ROCKFORD (WREX) – Earlier this year the city of Rockford received a $450,000 federal grant to create a Family Justice Center. To understand what this could bring to Rockford, 13 WREX traveled to one of the leading centers in the country, the Sojourner Family Peace Center in Milwaukee, to learn more.
The Sojourner Family Peace Center is dedicated to finding survivors of domestic violence and their families a fresh, safe start in life.
“This concept is not rocket science, it’s intuitive,” says SFPC President & CEO Carmen Pitre. “The worst time in your life do you want things to be easier or harder for you?”
It’s a model that first popped up in San Diego, thanks in large part to former city attorney and now Alliance for Hope International President Casey Gwinn. He says since the center was put into place in the mid 1980s, the results were staggering.
“Homicides dropped 90% in the city of San Diego, domestic violence homicides.”
So what exactly is a Family Justice Center?
“Instead of having to go to six, seven, eight, or nine locations over time now we have one location where you can come and we put all these arms around you,” says Pitre.
At the Sojourner Center, those arms include agencies like the police department, school district, childcare, therapists, and legal services.
Monica Hidalgo fled to the United States from El Salvador to escape violence against Catholics. Shortly after that, her husband became physically and mentally abusive. Her decision to leave him wasn’t supported by her family.
“I found myself completely depressed, overwhelmed,” says Monica. “I didn’t know what to do or where to start. I didn’t know anybody. I didn’t have anything. I couldn’t work because I couldn’t leave my children.”
Which is why she says the Sojourner Center was vital in validating her choice and giving her the services she needed to take control of her life for her children.
“As soon as I came here I felt very safe and very calm,” says Monica. “It was life changing. I cannot even think of what my life would be without it.”
“The most important thing we do is say you’re not alone,” says Pitre. “I’m here to help, and I’m here to help you envision a different future for you, here to help you envision a different future for yourself and your family.”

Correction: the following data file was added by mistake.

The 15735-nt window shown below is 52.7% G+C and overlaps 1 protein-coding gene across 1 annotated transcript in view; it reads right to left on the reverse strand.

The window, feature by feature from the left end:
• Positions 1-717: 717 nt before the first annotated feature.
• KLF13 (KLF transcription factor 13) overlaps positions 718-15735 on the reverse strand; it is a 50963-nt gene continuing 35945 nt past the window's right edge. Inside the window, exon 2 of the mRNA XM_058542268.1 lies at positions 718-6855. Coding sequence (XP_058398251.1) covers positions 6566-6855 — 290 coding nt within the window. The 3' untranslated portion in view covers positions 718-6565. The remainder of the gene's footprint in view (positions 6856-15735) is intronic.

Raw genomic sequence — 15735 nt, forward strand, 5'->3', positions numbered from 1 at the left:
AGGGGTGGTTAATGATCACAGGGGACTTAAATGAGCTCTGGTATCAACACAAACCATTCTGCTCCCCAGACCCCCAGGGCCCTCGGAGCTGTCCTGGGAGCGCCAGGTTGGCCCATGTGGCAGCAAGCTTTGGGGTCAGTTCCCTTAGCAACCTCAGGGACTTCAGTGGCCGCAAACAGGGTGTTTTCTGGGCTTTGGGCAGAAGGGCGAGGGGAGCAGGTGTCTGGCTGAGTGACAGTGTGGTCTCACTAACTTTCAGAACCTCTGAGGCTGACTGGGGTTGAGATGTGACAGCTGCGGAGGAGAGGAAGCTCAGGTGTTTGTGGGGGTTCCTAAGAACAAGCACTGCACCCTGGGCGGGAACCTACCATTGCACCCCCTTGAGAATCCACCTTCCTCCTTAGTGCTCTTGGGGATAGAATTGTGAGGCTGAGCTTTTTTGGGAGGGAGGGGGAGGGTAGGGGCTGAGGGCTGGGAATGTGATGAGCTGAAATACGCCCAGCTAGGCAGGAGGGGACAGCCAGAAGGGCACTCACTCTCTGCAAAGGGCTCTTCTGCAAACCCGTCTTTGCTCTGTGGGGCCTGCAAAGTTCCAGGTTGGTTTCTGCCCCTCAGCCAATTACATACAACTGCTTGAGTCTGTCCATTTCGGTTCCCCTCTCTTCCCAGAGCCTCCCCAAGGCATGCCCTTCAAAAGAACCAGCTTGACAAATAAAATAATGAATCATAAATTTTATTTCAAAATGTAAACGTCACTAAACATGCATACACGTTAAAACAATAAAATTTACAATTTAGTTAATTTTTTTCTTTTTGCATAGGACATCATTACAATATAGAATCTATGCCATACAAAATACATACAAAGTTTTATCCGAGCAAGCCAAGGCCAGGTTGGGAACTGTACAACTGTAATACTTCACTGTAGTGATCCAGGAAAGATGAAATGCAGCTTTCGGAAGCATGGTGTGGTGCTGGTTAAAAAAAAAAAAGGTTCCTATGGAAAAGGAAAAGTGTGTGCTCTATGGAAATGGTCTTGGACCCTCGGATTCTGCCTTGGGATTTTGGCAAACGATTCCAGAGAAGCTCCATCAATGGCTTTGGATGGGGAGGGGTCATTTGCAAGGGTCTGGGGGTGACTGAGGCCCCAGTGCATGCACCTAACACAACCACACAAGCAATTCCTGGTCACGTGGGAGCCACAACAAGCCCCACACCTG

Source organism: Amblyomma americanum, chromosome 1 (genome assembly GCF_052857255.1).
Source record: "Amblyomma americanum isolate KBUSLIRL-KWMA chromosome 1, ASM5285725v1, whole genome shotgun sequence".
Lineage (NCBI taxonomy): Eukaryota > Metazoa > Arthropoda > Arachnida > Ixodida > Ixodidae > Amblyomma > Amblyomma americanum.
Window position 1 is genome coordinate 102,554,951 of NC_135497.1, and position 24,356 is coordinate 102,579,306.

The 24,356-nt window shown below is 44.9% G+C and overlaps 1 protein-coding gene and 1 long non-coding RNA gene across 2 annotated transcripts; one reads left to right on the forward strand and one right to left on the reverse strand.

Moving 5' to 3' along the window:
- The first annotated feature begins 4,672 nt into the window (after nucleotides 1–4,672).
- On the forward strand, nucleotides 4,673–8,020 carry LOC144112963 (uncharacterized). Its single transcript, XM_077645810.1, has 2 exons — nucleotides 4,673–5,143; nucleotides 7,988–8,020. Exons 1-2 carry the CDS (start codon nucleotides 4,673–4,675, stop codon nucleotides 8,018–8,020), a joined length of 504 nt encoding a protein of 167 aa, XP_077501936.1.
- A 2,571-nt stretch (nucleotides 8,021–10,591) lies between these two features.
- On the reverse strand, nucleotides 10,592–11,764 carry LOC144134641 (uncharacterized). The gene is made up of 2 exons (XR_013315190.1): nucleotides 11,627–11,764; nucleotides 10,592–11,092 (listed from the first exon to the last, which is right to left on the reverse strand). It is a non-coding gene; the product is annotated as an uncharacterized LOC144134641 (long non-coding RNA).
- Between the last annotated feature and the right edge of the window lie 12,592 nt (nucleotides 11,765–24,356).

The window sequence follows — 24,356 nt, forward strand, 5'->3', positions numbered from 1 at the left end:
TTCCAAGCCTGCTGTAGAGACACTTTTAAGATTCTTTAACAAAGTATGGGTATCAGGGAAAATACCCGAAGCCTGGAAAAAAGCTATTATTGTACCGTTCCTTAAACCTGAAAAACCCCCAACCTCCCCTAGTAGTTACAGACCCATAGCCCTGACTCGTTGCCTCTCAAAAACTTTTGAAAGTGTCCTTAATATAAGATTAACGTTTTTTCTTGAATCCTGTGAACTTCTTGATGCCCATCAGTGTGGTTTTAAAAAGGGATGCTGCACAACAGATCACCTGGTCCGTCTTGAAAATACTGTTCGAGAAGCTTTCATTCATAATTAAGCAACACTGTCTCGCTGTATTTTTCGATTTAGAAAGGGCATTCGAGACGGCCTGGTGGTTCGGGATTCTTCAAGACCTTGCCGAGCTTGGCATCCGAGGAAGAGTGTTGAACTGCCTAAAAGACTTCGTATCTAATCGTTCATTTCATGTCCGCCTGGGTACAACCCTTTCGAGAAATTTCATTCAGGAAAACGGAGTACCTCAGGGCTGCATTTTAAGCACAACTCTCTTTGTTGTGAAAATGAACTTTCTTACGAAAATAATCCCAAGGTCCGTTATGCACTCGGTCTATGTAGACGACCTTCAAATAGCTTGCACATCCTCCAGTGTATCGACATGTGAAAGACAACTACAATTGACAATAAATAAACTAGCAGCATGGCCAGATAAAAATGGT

It’s stories like these that have city leaders from Rockford learning from the Sojourner Center, and working to bring this practice to the city.
“You need a foundational group of people who will lead it forward, it sounds like in Rockford your Mayors Office is playing that role,” says Pitre.
“I’m 100% committed to believing this is the best thing for our community,” says Rockford Mayor Tom McNamara. “I’m 100% committed to believing that this is the best thing for survivors and children and families.”
“We will not close these doors once we open,” says Jen Cacciapaglia. “We cannot do that to the survivors and their families in this community there is too much at stake.”
Cacciapaglia heads up Rockford’s Mayor’s Office on Domestic Violence. She says the way services are spread out across the city, is dangerous.
“The exposure to these obstacles really puts you at a risk of staying in the situation you’re in which can lead to really fatal consequences as we’ve seen in our community so many times this year.”
Early next year, the city will begin working with the Alliance for Hope to figure out where the center can go, and what partners it can include in the early stages.
“What level of partnership is what the strategic planning will flesh out and we need to hear that from the community,” says Cacciapaglia.
“I’m thrilled with the progress,” says McNamara. “I’ll be up front and tell you I never would have thought campaigning saying I want an office on domestic violence that we’d be at this point already.”
So to the survivors of Domestic Violence in our community, the Mayor’s Office has a direct message for you.
“That there’s hope,” says Cacciapaglia. “That there’s hope. If they’re in the middle, beginning, just considering fleeing or getting out of there. We are working on building a community.”
The Mayor’s Office says the first site visits for the Family Justice Center will begin in February of 2019. From there, it’s shooting to have a center in the city roughly 18 months from that time. It also says it’s planning on having meetings with the community, to get input on what they would like to see out of this center.